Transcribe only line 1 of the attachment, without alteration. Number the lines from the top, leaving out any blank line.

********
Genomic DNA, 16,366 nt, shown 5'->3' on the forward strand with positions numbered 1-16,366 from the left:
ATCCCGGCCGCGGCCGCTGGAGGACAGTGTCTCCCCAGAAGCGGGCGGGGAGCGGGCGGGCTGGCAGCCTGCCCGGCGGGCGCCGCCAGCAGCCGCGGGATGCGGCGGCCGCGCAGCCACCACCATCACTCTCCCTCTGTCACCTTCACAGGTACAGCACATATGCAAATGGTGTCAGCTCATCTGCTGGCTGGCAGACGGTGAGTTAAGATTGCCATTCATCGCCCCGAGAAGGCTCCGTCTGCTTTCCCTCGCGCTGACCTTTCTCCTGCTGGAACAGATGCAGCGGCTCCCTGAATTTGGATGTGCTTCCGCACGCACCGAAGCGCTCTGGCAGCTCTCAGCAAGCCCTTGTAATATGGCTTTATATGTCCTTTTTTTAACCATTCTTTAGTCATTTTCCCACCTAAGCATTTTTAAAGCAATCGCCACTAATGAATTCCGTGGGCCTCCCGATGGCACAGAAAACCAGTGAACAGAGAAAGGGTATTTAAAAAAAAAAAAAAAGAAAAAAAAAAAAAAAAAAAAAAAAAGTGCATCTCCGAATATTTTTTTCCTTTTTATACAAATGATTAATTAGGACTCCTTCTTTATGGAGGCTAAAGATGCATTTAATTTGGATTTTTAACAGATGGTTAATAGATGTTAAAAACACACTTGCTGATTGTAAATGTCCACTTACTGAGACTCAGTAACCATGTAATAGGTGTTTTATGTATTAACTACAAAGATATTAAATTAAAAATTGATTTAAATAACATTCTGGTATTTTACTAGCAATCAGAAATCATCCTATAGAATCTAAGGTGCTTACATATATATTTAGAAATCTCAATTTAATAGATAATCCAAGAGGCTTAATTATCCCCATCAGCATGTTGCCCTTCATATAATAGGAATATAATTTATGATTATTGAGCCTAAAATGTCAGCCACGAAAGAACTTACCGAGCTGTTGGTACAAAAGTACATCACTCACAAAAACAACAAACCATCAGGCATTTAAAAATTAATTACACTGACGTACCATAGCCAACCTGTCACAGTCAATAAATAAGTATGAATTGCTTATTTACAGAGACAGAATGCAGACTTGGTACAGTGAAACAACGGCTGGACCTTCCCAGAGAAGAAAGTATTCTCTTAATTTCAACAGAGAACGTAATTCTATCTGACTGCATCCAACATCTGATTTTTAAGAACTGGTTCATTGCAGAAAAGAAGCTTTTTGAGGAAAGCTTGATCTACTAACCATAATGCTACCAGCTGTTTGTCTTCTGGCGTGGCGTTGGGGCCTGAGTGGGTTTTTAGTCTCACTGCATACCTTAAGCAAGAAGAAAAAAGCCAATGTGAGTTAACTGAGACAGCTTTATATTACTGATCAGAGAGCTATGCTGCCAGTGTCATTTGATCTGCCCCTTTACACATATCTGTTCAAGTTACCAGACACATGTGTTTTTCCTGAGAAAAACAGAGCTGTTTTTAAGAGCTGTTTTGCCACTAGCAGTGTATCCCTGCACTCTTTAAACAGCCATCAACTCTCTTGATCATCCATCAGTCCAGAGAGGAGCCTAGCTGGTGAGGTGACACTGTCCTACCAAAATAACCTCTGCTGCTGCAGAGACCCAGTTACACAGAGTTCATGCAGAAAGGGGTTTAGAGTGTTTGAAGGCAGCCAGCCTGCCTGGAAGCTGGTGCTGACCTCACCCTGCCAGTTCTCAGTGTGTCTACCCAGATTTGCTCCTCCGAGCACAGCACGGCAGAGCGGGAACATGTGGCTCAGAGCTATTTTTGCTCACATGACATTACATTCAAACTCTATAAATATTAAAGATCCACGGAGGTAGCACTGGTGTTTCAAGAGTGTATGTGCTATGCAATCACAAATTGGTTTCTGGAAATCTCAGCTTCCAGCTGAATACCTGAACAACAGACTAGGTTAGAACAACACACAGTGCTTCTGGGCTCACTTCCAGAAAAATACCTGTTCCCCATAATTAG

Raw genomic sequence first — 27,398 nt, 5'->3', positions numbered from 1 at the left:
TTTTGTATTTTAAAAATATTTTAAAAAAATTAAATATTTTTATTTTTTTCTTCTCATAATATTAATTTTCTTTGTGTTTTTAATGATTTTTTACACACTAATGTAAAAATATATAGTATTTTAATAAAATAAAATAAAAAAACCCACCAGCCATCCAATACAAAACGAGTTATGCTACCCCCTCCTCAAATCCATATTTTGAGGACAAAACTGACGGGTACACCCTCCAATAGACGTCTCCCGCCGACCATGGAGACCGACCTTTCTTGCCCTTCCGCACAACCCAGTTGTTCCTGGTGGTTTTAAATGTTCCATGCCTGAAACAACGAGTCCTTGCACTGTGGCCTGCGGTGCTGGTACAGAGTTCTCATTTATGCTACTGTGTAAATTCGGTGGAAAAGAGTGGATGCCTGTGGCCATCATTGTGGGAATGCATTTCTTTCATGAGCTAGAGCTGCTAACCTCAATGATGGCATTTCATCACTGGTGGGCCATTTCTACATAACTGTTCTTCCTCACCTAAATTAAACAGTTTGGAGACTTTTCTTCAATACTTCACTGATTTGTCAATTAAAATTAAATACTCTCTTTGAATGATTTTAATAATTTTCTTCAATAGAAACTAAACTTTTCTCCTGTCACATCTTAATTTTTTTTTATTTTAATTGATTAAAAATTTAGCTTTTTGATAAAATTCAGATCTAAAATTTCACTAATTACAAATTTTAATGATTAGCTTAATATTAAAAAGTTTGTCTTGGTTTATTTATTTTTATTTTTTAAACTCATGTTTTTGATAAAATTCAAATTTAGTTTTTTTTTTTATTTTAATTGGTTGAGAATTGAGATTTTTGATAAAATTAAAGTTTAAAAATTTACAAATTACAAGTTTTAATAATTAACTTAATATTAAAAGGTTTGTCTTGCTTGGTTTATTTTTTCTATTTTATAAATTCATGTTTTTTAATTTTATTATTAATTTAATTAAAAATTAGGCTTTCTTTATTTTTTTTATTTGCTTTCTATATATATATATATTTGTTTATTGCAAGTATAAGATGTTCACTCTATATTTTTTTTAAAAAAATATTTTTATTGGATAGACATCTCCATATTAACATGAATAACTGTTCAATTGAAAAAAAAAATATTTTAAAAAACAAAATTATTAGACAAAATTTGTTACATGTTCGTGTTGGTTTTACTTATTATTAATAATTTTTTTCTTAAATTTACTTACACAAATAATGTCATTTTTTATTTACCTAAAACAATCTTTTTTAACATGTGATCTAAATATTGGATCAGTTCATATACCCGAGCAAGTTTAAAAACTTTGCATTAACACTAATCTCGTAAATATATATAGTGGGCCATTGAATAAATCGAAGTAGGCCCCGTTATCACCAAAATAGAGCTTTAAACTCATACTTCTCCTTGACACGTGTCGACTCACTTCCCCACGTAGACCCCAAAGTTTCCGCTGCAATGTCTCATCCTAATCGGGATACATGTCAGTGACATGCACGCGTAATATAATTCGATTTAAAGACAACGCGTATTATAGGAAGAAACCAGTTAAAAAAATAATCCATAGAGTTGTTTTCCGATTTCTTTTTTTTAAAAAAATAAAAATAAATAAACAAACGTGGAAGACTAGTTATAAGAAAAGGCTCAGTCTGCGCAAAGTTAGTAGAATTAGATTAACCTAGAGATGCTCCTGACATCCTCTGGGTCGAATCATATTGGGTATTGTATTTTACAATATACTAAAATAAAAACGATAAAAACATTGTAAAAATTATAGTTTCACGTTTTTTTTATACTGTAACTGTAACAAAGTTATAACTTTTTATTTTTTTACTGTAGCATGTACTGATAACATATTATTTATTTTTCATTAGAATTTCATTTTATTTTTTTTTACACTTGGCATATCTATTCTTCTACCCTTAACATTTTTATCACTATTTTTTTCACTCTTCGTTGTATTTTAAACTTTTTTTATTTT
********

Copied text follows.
Genomic DNA, 16,366 nt, shown 5'->3' on the forward strand with positions numbered 1-16,366 from the left: